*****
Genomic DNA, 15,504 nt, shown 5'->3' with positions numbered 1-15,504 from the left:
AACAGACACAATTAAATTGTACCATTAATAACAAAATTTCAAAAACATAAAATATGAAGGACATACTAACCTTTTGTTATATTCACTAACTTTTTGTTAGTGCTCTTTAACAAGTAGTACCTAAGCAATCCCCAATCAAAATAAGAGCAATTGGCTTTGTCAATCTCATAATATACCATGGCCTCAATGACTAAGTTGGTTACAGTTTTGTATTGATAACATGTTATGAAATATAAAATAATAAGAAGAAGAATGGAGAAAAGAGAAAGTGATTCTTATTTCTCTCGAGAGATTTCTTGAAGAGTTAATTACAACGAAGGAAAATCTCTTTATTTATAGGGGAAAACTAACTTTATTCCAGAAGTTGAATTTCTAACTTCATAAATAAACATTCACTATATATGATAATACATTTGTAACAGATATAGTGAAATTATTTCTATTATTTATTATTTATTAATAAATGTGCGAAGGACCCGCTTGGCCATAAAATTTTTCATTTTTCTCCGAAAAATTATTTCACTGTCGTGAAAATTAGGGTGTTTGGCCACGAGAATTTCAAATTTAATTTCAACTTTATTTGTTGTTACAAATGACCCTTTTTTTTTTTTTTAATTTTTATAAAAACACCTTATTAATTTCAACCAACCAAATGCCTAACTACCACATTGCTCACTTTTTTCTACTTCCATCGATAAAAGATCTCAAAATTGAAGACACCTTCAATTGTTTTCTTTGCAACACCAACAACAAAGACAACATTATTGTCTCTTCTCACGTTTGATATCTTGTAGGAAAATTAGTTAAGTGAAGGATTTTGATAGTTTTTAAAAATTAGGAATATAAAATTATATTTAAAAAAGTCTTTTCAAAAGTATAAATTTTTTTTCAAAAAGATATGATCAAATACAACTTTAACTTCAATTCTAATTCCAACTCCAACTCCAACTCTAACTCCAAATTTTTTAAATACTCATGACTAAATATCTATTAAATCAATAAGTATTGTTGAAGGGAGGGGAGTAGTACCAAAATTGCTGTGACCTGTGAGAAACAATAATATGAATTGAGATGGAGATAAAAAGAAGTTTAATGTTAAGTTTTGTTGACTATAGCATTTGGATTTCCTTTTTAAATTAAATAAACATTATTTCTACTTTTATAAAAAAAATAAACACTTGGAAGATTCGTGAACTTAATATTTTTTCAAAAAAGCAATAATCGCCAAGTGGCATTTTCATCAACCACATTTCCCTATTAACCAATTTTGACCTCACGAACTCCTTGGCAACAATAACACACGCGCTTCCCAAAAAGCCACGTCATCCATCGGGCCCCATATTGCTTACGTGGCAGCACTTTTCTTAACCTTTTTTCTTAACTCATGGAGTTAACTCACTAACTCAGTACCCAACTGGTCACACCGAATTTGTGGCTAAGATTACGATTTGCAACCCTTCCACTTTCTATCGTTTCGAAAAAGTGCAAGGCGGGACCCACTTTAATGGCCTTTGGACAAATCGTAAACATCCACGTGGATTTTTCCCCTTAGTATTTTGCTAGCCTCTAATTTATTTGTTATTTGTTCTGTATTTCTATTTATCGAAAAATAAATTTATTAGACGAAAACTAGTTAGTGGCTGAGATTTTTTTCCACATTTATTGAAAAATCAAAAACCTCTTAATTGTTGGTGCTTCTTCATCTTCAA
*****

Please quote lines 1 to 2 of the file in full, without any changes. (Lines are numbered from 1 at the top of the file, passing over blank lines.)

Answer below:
Genomic DNA, 15,504 nt, shown 5'->3' with positions numbered 1-15,504 from the left:
AACAGACACAATTAAATTGTACCATTAATAACAAAATTTCAAAAACATAAAATATGAAGGACATACTAACCTTTTGTTATATTCACTAACTTTTTGTTAGTGCTCTTTAACAAGTAGTACCTAAGCAATCCCCAATCAAAATAAGAGCAATTGGCTTTGTCAATCTCATAATATACCATGGCCTCAATGACTAAGTTGGTTACAGTTTTGTATTGATAACATGTTATGAAATATAAAATAATAAGAAGAAGAATGGAGAAAAGAGAAAGTGATTCTTATTTCTCTCGAGAGATTTCTTGAAGAGTTAATTACAACGAAGGAAAATCTCTTTATTTATAGGGGAAAACTAACTTTATTCCAGAAGTTGAATTTCTAACTTCATAAATAAACATTCACTATATATGATAATACATTTGTAACAGATATAGTGAAATTATTTCTATTATTTATTATTTATTAATAAATGTGCGAAGGACCCGCTTGGCCATAAAATTTTTCATTTTTCTCCGAAAAATTATTTCACTGTCGTGAAAATTAGGGTGTTTGGCCACGAGAATTTCAAATTTAATTTCAACTTTATTTGTTGTTACAAATGACCCTTTTTTTTTTTTTTAATTTTTATAAAAACACCTTATTAATTTCAACCAACCAAATGCCTAACTACCACATTGCTCACTTTTTTCTACTTCCATCGATAAAAGATCTCAAAATTGAAGACACCTTCAATTGTTTTCTTTGCAACACCAACAACAAAGACAACATTATTGTCTCTTCTCACGTTTGATATCTTGTAGGAAAATTAGTTAAGTGAAGGATTTTGATAGTTTTTAAAAATTAGGAATATAAAATTATATTTAAAAAAGTCTTTTCAAAAGTATAAATTTTTTTTCAAAAAGATATGATCAAATACAACTTTAACTTCAATTCTAATTCCAACTCCAACTCCAACTCTAACTCCAAATTTTTTAAATACTCATGACTAAATATCTATTAAATCAATAAGTATTGTTGAAGGGAGGGGAGTAGTACCAAAATTGCTGTGACCTGTGAGAAACAATAATATGAATTGAGATGGAGATAAAAAGAAGTTTAATGTTAAGTTTTGTTGACTATAGCATTTGGATTTCCTTTTTAAATTAAATAAACATTATTTCTACTTTTATAAAAAAAATAAACACTTGGAAGATTCGTGAACTTAATATTTTTTCAAAAAAGCAATAATCGCCAAGTGGCATTTTCATCAACCACATTTCCCTATTAACCAATTTTGACCTCACGAACTCCTTGGCAACAATAACACACGCGCTTCCCAAAAAGCCACGTCATCCATCGGGCCCCATATTGCTTACGTGGCAGCACTTTTCTTAACCTTTTTTCTTAACTCATGGAGTTAACTCACTAACTCAGTACCCAACTGGTCACACCGAATTTGTGGCTAAGATTACGATTTGCAACCCTTCCACTTTCTATCGTTTCGAAAAAGTGCAAGGCGGGACCCACTTTAATGGCCTTTGGACAAATCGTAAACATCCACGTGGATTTTTCCCCTTAGTATTTTGCTAGCCTCTAATTTATTTGTTATTTGTTCTGTATTTCTATTTATCGAAAAATAAATTTATTAGACGAAAACTAGTTAGTGGCTGAGATTTTTTTCCACATTTATTGAAAAATCAAAAACCTCTTAATTGTTGGTGCTTCTTCATCTTCAA